Big Name, Big Art

10 05 2010

If you only paint little paintings can you become a big name artist? 

In the Art magazines and online, it is impossible to appreciate the actual scale of a painting. This is a hindrance and a boon. Two identically sized photographs of different paintings, appearing side-by-side on the same page, can be of two paintings that are immensely different in actual size and scale. One might be 8 feet by 8 feet square and the other 4 by 4 inches. So it is that on the printed page there is a kind of aesthetic parity that is not possible in actuality. However, in the gallery one discovers that most of the paintings by big name artists are big. 

Making It Big © 2010 Michael Maurer Smith


Some big name artists—like Susan Rothenberg, Jasper Johns or David Hockney sometimes work small. Hockney, has recently been drawing on an iPad. But, in the main, the big namers tend to work much larger than easel size. Some go gargantuan like Julie Mehretu with her recent mural for Goldman Sachs. It measures eighty feet long and twenty three feet high! It was allegedly commissioned for more than 5 million dollars. That’s real big! 

During the Renaissance easel painting became popular. As the merchant class grew there was an increased demand for modest sized paintings to adorn the walls of less than palace-sized dwellings.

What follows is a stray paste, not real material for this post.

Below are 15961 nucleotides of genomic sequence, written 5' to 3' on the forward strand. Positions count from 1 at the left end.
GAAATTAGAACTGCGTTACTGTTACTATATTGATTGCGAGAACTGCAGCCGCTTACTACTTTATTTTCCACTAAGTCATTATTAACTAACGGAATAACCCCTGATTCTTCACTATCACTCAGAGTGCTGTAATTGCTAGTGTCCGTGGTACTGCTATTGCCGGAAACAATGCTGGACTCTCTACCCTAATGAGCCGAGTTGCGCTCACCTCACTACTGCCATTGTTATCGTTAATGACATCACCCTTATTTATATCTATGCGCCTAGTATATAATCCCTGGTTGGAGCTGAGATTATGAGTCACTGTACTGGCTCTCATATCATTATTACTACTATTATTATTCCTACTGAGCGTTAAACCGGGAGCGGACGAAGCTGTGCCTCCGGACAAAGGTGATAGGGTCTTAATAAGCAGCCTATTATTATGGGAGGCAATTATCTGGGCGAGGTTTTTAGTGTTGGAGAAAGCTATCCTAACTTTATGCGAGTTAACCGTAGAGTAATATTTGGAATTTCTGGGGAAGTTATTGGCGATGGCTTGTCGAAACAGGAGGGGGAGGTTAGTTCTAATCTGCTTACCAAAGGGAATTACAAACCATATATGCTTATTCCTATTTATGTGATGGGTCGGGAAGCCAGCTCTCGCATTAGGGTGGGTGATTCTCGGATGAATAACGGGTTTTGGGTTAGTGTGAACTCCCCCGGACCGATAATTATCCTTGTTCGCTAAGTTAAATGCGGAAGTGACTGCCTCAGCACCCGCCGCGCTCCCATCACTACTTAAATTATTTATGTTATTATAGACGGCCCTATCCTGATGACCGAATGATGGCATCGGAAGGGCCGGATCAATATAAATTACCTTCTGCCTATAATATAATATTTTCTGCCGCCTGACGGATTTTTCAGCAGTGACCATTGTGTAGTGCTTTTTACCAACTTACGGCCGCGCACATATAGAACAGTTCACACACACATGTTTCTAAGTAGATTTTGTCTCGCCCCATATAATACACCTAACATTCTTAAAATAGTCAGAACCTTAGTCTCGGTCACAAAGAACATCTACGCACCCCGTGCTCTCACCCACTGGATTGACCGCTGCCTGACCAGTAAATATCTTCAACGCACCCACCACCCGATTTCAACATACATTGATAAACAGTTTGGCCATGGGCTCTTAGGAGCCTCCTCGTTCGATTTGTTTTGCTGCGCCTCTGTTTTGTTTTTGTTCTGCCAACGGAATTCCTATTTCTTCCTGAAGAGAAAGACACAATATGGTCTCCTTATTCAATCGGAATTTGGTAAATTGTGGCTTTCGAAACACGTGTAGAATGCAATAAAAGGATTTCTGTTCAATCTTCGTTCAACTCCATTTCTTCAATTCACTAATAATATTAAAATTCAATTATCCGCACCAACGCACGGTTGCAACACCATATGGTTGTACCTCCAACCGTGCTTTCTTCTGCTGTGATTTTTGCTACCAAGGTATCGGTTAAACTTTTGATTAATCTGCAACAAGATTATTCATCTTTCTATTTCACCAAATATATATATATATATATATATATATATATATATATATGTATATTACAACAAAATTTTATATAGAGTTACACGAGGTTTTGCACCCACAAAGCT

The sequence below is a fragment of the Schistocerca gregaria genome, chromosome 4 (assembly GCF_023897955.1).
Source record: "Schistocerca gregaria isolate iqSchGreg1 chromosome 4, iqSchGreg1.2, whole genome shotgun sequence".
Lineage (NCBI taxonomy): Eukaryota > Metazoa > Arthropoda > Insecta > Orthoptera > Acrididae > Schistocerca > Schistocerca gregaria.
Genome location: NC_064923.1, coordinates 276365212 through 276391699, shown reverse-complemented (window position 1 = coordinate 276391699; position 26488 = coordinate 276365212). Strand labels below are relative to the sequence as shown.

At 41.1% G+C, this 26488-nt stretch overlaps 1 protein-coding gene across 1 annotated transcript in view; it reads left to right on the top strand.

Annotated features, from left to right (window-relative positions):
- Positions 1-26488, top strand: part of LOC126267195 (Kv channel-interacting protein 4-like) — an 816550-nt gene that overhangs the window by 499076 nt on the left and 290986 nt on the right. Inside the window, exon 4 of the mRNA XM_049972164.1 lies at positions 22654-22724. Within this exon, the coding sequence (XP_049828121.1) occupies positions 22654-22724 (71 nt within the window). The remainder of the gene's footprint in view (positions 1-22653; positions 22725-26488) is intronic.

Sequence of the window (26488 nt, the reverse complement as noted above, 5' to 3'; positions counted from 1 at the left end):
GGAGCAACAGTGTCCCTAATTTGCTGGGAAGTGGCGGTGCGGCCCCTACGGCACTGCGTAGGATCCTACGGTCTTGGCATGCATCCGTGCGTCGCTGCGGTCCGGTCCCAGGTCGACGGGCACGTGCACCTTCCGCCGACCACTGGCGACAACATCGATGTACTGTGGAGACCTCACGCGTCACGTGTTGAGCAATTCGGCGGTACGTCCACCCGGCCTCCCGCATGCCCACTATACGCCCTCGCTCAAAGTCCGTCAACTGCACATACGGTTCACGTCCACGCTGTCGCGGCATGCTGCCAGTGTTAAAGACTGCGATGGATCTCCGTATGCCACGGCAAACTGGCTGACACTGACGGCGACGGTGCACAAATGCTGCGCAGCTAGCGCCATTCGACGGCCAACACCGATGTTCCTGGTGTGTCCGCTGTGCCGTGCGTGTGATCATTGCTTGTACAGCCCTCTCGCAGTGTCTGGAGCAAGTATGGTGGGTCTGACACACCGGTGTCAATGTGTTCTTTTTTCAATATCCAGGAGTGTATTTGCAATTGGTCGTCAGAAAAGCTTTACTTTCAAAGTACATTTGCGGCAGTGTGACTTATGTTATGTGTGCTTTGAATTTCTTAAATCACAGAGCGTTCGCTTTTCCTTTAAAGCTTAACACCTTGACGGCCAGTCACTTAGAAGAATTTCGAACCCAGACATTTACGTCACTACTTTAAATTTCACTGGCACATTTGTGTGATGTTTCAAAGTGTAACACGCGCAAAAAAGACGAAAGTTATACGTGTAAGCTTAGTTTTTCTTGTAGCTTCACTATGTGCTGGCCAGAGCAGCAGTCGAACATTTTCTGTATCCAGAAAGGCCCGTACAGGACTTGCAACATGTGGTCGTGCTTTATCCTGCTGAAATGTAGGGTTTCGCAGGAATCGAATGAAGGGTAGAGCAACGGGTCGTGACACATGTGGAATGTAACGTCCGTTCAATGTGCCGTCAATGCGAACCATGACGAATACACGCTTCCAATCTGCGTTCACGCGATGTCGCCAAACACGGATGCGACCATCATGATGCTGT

One sees something similar today in places like Santa Fe, where hundreds of galleries sell art ranging in quality from la tourista to middling to sublime—art made by relative unknowns as well as some of the biggest names in the Art world. Most of it is at sizes small enough to fit in a Prius, Bimmer (proper slang for a BMW) or the overhead luggage compartment of a 777. However, the high end galleries do show big works by big name artists. 

Ok, but what does all this say about the quality of the work? And does it matter? 

Let’s say I have a doodle by Cy Twombly. Something he did on a notepad while taking a phone call—does it have a comparable aesthetic and collectible value as one of his big canvases? Should it? If the photograph of Cy’s doodle is published next to photograph of one of his really big canvases in one of the Art magazines, but without dimensions given, will a qualitative aesthetic difference be discernable? 

It seems that making big art has much less to do with aesthetics and quality and more to do with marketing, self-assertion, ego and impact. It says, “if I have the time, space and money to paint big I must be an important and serious artist and if you can afford to buy my big art you must be an important collector.” And so the cycle is established—the artist paints big paintings to attract the big monied collectors who will buy the big art in order to assert their taste and power and as an investment. And thus big reputations are made. 

© 2010 Michael Maurer Smith




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